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In 1992, President George H. W. Bush ran for reelection as the Republican candidate against Democratic candidate Bill Clinton and independent businessman Ross Perot of Texas. Incumbent presidents are typically reelected for a second term, but President Bush faced opposition from Republicans after going back on his first presidential campaign declaration "Read my lips, no new taxes!".
The campaign competition was fierce, as Clinton's campaign was nearly wrecked after his twelve-year marital affair was made public. With these issues facing both candidates, a third candidate came to the fore: Ross Perot. Perot received 18.9 percent of the popular vote, which was the highest percentage a third-party candidate had received in eighty years. President Bush won 37.4 percent of the vote. Bill Clinton won the election with 43 percent of the popular vote, and thus ended twelve years of Republican presidency.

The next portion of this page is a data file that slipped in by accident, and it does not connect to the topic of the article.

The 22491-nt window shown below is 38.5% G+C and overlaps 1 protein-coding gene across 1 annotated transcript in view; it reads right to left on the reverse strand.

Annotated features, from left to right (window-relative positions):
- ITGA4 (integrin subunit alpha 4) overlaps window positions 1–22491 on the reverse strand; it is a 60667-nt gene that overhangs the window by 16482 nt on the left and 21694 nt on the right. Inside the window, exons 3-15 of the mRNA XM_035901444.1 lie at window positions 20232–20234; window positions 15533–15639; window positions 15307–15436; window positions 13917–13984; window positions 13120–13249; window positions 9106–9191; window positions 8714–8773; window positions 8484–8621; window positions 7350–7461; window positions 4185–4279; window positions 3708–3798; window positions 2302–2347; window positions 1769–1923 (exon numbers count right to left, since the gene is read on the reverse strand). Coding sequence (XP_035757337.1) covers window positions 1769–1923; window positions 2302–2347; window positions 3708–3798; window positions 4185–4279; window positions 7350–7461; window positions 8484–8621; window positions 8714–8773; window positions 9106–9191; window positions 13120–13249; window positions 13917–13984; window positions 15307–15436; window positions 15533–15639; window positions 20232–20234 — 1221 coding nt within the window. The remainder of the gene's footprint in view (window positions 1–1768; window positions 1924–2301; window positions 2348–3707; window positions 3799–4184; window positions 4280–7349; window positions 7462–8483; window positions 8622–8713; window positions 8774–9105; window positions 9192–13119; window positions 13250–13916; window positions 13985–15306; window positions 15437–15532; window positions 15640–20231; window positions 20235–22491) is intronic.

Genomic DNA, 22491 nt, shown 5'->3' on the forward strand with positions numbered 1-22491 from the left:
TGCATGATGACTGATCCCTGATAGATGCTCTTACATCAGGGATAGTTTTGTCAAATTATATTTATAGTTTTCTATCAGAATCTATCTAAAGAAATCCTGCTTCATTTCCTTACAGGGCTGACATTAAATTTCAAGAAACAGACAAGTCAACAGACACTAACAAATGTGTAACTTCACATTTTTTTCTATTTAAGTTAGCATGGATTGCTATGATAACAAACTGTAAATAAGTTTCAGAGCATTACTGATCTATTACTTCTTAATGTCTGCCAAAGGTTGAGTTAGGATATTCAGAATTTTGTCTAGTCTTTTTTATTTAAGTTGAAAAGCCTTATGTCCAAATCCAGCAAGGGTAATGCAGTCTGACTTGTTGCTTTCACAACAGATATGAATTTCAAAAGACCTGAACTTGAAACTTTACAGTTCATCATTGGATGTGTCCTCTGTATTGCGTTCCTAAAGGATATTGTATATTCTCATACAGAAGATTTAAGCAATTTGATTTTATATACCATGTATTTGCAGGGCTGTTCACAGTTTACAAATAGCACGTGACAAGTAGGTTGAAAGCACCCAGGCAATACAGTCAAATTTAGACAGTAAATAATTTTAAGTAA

Levy, M. (2020, October 27). United States presidential election of 1992. Encyclopedia Britannica. https://www.britannica.com/event/United-States-presidential-election-of-...
Britannica, T. Editors of Encyclopedia (2020, November 26). George H.W. Bush. Encyclopedia Britannica. https://www.britannica.com/biography/George-H-W-Bush